Forensic advances led to speedy arrest in bombing case

IMAGE: Suspected pipe bomb
A suspected explosive device received at the CNN bureau in New York. Copyright NBC News
By Phil McCausland with NBC News U.S. News
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"If you have 10 or more intact devices, that's a laboratory scientist's nirvana," a former assistant FBI director said.


Liberal billionaire philanthropist George Soros received the first of 14 bombs on Monday at his home in Katonah, New York, that a man with right-wing extremist views allegedly sent to prominent Trump critics. In mere days, multiple law enforcement agencies worked together and apprehended the suspected culprit in Plantation, Florida.

Authorities rushed to find the man, identified as Cesar Sayoc, 56, allegedly behind what FBI Director Chris Wray characterized as a series of improvised explosive devices made of "roughly six inches of PVC pipe, a small clock, a battery, some wiring and what is known as energetic material" that were sent to sitting senators and former presidents.

Though stakes were high, all it took was for a team of law enforcement agencies to work together and find a single fingerprint and a small amount of DNA to track down Sayoc, an Aventura, Florida, man who boasted a long arrest history and is now being held at a federal detention center in downtown Miami.

"This is phenomenal work with the greatest pressure under an incredibly tight time frame," FBI Director Chris Wray said on Friday. "We see unbelievable work like this on TV and in Hollywood, but to see it up close in reality is something to behold, and we are so proud for our team at the lab for their work in keeping people safe and helping to find the individual responsible."

Experts say the size of DNA and fingerprint databases and the ability of these different agencies to get over old rivalries and work together made the speed of the investigation move much faster.

Sayoc was most recently fingerprinted in 2015 in Palm Beach County for stealing a hard rolling briefcase and garment bag from a local Walmart — items valued at $58. It's that fingerprint that acted as the major break in the case, which greatly differed with investigations in the past.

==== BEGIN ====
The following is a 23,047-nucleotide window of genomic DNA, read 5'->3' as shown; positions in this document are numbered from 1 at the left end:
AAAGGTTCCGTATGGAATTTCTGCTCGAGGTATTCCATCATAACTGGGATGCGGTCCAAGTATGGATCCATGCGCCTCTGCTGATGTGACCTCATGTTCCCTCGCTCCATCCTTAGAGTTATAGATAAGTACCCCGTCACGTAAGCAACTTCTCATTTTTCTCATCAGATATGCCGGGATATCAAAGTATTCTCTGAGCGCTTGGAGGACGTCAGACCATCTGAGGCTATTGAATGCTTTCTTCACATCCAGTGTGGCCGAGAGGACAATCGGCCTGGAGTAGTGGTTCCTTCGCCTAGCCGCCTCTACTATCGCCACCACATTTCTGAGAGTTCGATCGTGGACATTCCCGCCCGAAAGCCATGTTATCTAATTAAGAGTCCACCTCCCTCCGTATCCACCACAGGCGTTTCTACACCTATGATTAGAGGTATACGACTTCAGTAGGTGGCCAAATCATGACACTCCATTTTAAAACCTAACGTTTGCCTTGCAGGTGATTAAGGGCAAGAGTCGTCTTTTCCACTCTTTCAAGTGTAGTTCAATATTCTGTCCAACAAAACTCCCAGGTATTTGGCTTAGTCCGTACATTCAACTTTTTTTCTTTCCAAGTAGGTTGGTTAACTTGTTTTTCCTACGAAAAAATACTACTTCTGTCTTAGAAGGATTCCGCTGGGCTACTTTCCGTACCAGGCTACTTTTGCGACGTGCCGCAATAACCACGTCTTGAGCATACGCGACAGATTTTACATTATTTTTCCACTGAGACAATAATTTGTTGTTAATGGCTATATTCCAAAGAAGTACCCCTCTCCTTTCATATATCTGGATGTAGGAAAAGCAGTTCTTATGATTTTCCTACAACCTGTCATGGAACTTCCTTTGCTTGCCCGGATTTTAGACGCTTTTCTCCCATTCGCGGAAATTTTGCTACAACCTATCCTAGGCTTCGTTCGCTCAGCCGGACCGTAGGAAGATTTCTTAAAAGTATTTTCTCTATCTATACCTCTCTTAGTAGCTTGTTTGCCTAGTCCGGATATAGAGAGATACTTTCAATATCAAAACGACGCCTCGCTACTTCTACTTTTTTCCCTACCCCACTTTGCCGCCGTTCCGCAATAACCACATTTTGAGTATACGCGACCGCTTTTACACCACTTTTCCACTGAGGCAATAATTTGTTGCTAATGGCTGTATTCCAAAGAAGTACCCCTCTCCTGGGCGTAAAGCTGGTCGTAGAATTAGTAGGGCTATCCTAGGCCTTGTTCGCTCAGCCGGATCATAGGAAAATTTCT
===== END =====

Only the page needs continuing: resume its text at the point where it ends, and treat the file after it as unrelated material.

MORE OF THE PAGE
"In the old days you pulled fingerprint cards, and you had to eyeball the comparison print," said Frank Figliuzzi, who served as assistant FBI director until 2012. "You had to look for loops and whorls and arches. Now it moves at the speed of pressing a key on your keyboard. Your computer spits it out and says, 'Here's your guy.'"

And they had a wealth of material to work with, Figliuzzi added.

"If you have 10 or more intact devices, that's a laboratory scientist's nirvana," he said.

A suspected explosive device received at the CNN bureau in New York.
A suspected explosive device received at the CNN bureau in New York.NBC News

While this case came to a speedy conclusion, past famed mail-based investigations took years to solve. It took authorities nearly 20 years to track down the Unabomber — as Ted Kaczynski was known — an individual who killed three people and injured 23 with mail or hand-delivered bombs. The FBI closed its investigation of the 2001 anthrax attacks that killed five and injured 17 in 2010, but no arrest was ever made as the main suspect died of suicide.

But the fingerprint found on the envelope of a bomb intended for Rep. Maxine Waters, D- Calif., and a small amount of DNA discovered on two of the other packages were key in breaking the case, authorities said.

Mail explosives

It's helped that agencies nationally, regionally and locally now share their fingerprint and DNA databases, Dr. Peter Stout, the president of the Houston Forensic Science Center, said. It means that the scale of fingerprint and DNA databases are now immense, and there's a much larger pool of individuals to pull from. On top of that, investigator and laboratory scientists' forensic understanding of DNA material has advanced, requiring much smaller samples.

"Not that many years ago we needed a lot more DNA to develop a profile, but the chemistry has gotten so much more sensitive that we can work with a lot less DNA," Stout said. "Ten years ago, it required a spot of blood the size of a quarter, but now we can do it with a head of a pin. That's made touch DNA a lot more positive."

But experts don't just credit advances in DNA and fingerprinting as being the sole reason for the swift resolution to the case.

Bill Bratton, the former New York Police Department commissioner, noted that none of the agencies in Friday's news conference fought to take credit for the arrest and that representatives of multiple law enforcement agencies could be seen at the scene of the arrest working together, proving that "this was a joint effort."

Figliuzzi, the former FBI assistant director, agreed with that assessment, especially on how the relationship between the FBI and NYPD have progressed.

"It's more proof to the public that the turf battles and tensions and warfare that existed between the NYPD and the FBI are gone. There's not a hint of that in this case, but quite the opposite, all we're hearing is it was a seamless operation," said Figliuzzi, who also highlighted the United States Postal Inspection Service as unsung heroes of the case. "A few years ago there'd be some battles, but none of that is here and that's because of the tremendous respect that has been earned on all sides."

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